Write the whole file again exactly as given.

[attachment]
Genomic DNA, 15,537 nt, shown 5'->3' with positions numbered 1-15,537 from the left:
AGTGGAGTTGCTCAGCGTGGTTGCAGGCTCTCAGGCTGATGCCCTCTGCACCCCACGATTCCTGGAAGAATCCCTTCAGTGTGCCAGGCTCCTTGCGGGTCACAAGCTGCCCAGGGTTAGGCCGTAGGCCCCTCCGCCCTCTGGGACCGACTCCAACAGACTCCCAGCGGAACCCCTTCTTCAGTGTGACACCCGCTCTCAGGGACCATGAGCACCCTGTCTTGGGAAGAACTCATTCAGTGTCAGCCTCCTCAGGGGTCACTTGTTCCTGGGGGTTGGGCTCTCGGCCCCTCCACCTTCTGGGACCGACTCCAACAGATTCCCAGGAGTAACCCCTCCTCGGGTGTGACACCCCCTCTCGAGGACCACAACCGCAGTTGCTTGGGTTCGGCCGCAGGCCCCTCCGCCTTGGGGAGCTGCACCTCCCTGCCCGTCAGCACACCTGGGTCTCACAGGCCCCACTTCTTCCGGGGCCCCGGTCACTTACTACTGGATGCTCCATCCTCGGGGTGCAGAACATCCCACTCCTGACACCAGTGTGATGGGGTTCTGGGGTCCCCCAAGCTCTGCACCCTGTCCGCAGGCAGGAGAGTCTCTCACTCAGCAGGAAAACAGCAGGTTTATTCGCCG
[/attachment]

Genomic DNA, 15,537 nt, shown 5'->3' with positions numbered 1-15,537 from the left:
AGTGGAGTTGCTCAGCGTGGTTGCAGGCTCTCAGGCTGATGCCCTCTGCACCCCACGATTCCTGGAAGAATCCCTTCAGTGTGCCAGGCTCCTTGCGGGTCACAAGCTGCCCAGGGTTAGGCCGTAGGCCCCTCCGCCCTCTGGGACCGACTCCAACAGACTCCCAGCGGAACCCCTTCTTCAGTGTGACACCCGCTCTCAGGGACCATGAGCACCCTGTCTTGGGAAGAACTCATTCAGTGTCAGCCTCCTCAGGGGTCACTTGTTCCTGGGGGTTGGGCTCTCGGCCCCTCCACCTTCTGGGACCGACTCCAACAGATTCCCAGGAGTAACCCCTCCTCGGGTGTGACACCCCCTCTCGAGGACCACAACCGCAGTTGCTTGGGTTCGGCCGCAGGCCCCTCCGCCTTGGGGAGCTGCACCTCCCTGCCCGTCAGCACACCTGGGTCTCACAGGCCCCACTTCTTCCGGGGCCCCGGTCACTTACTACTGGATGCTCCATCCTCGGGGTGCAGAACATCCCACTCCTGACACCAGTGTGATGGGGTTCTGGGGTCCCCCAAGCTCTGCACCCTGTCCGCAGGCAGGAGAGTCTCTCACTCAGCAGGAAAACAGCAGGTTTATTCGCCG